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Push Technology Goes to School

What is "push" technology? The simplest explanation is that it automatically sends information, over the Internet, directly to your PC. The subscribers to the push service specify what kind of content they are interested in, usually by filling out an online form, and can then expect to receive daily, or even hourly, updates. Subscribers to these push services can realize many benefits, such as less time spent browsing the Web and personalized information delivered in a timely fashion.  

Until recently, most push services were aimed at consumers, and therefore consisted of news and entertainment information. All fine and dandy, but not too useful for an educator. Thatís changed however, with the introduction of Educast, a free push service designed solely for educators. From Davidson & Associates (Torrance, CA), and sponsored by AT&T WorldNet Service and Compaq Computer, Educast offers up-to-date content from USA Today, Education Week, Teacher Magazine, U.S. Department of Education, AskERIC, American Federation of Teachers, Americaís Job Bank, and other providers.  

After downloading the necessary software, educators simply specify their particular interests, and content is automatically delivered when their computer is idle. Information can be delivered from various "channels," including USA Today, Lesson Plans, Community Involvement, Professional Information, Education News, and the Marketplace. Educators can download Educast by visiting www.educast.com, or can get more information by calling Davidson at (800) 545-7677.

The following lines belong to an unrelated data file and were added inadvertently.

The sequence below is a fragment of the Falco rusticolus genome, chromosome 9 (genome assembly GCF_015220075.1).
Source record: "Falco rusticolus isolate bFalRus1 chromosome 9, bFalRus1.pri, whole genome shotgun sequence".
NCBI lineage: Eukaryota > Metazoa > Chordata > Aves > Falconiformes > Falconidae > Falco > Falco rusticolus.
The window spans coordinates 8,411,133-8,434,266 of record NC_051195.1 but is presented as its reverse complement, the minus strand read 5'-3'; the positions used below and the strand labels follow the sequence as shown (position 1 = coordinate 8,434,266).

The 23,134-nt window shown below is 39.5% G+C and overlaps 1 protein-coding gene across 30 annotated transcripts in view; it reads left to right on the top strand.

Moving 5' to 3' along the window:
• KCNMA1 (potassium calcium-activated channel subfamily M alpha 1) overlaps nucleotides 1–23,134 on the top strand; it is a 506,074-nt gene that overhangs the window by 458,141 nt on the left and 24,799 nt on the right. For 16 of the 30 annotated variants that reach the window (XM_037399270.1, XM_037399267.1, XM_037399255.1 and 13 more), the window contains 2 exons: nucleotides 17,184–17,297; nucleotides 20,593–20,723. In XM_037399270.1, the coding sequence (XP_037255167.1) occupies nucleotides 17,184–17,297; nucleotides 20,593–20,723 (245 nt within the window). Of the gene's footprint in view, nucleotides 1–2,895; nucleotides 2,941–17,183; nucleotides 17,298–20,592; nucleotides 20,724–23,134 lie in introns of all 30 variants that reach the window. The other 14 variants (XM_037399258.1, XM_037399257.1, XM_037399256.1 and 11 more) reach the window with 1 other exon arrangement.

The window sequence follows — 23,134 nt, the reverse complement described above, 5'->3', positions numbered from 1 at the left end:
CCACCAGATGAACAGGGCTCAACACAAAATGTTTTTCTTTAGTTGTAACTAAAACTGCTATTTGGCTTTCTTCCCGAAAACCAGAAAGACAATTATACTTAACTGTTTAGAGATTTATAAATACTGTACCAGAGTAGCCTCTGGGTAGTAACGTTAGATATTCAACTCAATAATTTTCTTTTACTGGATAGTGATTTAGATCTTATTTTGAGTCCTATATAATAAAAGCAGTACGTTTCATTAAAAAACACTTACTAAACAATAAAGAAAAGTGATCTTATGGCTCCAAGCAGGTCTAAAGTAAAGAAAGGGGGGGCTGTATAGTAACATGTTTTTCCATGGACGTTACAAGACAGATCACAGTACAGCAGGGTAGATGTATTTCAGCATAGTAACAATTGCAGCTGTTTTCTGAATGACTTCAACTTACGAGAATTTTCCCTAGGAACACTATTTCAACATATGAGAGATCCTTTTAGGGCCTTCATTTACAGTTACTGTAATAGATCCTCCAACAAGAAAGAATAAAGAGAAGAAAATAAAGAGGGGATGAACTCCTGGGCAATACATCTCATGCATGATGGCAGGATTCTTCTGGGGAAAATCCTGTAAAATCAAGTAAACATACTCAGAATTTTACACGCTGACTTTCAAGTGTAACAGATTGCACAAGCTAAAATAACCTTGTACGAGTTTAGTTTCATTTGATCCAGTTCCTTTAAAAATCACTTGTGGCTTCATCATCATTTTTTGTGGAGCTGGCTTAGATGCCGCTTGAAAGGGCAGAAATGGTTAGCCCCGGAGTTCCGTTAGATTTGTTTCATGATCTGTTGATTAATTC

Another push service designed for education was announced recently, called the DataCast Learning Network. This service, developed by Digital Concepts (Ph'enix, AZ), Hughes Network Systems, IBM, Insight and Intel, merges satellite delivery and push technology, delivering curriculum content from the Internet for K-12 teachers. DataCast, unlike Educast, requires a significant chunk of resources, however; it consists of integrated hardware including IBM servers and Hughes satellite dishes connected to a schoolís network. Both services will succeed based on the content provided, so those interested should look at the type of content delivered. For more information on DataCast, educators can call (602) 200-0120.  

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This article originally appeared in the 09/01/1997 issue of THE Journal.

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